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      When cancer encounters COVID-19 in China: what have we suffered, experienced and learned

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          Abstract

          The outbreak of the coronavirus disease (COVID-19) occurred in Wuhan, China, in December 2019. As of 21 March 2020, this epidemic has spread to 179 countries with more than 200 000 confirmed cases and 8578 deaths. The outbreak has put enormous pressure on the medical establishment and even led to exhaustion of medical resources in the most affected areas. Other medical work has been significantly affected in the context of COVID-19 epidemic. In order to reduce or avoid cross-infection with COVID-19, many hospitals have taken measures to limit the number of outpatient visits and inpatients. For example, emergency surgery can only be guaranteed, and most other surgeries can be postponed. Patients with cancer are one of the groups most affected by the epidemic because of their systematic immunosuppressive state and requirement of frequent admission to hospital. Consequently, specific adjustments for their treatment need to be made to cope with this situation. Therefore, it is of significance to summarize the relevant experience of China in the prevention and control of COVID-19 infection and treatment of patients with cancer during the epidemic.

          Abstract

          We share the experience of the medical management of cancer patients from China in the situation of exhaustion of medical resources during the epidemic.

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          Most cited references 40

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          Clinical Characteristics of Coronavirus Disease 2019 in China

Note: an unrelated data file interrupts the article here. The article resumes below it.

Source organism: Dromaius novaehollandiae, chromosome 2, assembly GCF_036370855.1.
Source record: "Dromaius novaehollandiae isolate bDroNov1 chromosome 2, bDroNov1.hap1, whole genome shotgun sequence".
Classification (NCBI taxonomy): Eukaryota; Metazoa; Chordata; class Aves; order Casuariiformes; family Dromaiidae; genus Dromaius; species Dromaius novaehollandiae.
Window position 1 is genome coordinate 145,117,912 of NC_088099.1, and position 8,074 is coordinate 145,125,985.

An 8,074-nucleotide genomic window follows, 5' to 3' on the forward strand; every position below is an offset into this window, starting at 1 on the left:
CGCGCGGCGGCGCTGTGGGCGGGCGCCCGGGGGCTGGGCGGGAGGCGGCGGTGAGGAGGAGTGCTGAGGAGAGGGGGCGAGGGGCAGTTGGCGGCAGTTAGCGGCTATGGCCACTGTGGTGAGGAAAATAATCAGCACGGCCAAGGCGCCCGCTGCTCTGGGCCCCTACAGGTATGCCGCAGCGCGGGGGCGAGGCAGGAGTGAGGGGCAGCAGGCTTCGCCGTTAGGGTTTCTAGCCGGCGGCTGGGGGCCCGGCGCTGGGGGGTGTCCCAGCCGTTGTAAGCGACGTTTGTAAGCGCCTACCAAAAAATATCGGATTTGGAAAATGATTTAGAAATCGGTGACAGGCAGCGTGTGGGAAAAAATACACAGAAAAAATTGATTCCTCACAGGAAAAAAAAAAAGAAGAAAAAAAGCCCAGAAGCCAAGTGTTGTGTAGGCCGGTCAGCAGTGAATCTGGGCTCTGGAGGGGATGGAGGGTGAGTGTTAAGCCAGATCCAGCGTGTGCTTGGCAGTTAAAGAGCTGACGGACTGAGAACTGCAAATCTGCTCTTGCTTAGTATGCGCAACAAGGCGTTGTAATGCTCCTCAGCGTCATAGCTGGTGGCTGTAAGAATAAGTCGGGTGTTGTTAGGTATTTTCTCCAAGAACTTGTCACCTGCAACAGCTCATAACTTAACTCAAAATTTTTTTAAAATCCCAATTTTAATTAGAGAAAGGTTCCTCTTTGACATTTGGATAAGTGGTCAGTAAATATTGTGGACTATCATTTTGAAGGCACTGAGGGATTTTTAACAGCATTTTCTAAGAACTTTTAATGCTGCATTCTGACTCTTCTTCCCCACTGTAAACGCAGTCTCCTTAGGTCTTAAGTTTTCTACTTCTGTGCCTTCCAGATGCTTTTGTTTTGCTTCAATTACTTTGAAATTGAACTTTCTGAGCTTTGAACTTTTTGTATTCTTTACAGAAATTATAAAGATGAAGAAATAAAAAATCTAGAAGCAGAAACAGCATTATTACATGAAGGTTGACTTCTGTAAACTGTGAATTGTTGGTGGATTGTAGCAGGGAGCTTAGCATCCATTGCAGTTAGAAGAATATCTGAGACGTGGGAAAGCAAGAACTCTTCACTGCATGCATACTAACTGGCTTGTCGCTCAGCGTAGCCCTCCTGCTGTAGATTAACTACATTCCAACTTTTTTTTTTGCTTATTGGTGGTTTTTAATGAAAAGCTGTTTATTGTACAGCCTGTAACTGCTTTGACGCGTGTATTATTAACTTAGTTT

Abstract Background Since December 2019, when coronavirus disease 2019 (Covid-19) emerged in Wuhan city and rapidly spread throughout China, data have been needed on the clinical characteristics of the affected patients. Methods We extracted data regarding 1099 patients with laboratory-confirmed Covid-19 from 552 hospitals in 30 provinces, autonomous regions, and municipalities in mainland China through January 29, 2020. The primary composite end point was admission to an intensive care unit (ICU), the use of mechanical ventilation, or death. Results The median age of the patients was 47 years; 41.9% of the patients were female. The primary composite end point occurred in 67 patients (6.1%), including 5.0% who were admitted to the ICU, 2.3% who underwent invasive mechanical ventilation, and 1.4% who died. Only 1.9% of the patients had a history of direct contact with wildlife. Among nonresidents of Wuhan, 72.3% had contact with residents of Wuhan, including 31.3% who had visited the city. The most common symptoms were fever (43.8% on admission and 88.7% during hospitalization) and cough (67.8%). Diarrhea was uncommon (3.8%). The median incubation period was 4 days (interquartile range, 2 to 7). On admission, ground-glass opacity was the most common radiologic finding on chest computed tomography (CT) (56.4%). No radiographic or CT abnormality was found in 157 of 877 patients (17.9%) with nonsevere disease and in 5 of 173 patients (2.9%) with severe disease. Lymphocytopenia was present in 83.2% of the patients on admission. Conclusions During the first 2 months of the current outbreak, Covid-19 spread rapidly throughout China and caused varying degrees of illness. Patients often presented without fever, and many did not have abnormal radiologic findings. (Funded by the National Health Commission of China and others.)
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            A Novel Coronavirus from Patients with Pneumonia in China, 2019

            Summary In December 2019, a cluster of patients with pneumonia of unknown cause was linked to a seafood wholesale market in Wuhan, China. A previously unknown betacoronavirus was discovered through the use of unbiased sequencing in samples from patients with pneumonia. Human airway epithelial cells were used to isolate a novel coronavirus, named 2019-nCoV, which formed a clade within the subgenus sarbecovirus, Orthocoronavirinae subfamily. Different from both MERS-CoV and SARS-CoV, 2019-nCoV is the seventh member of the family of coronaviruses that infect humans. Enhanced surveillance and further investigation are ongoing. (Funded by the National Key Research and Development Program of China and the National Major Project for Control and Prevention of Infectious Disease in China.)
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              Is Open Access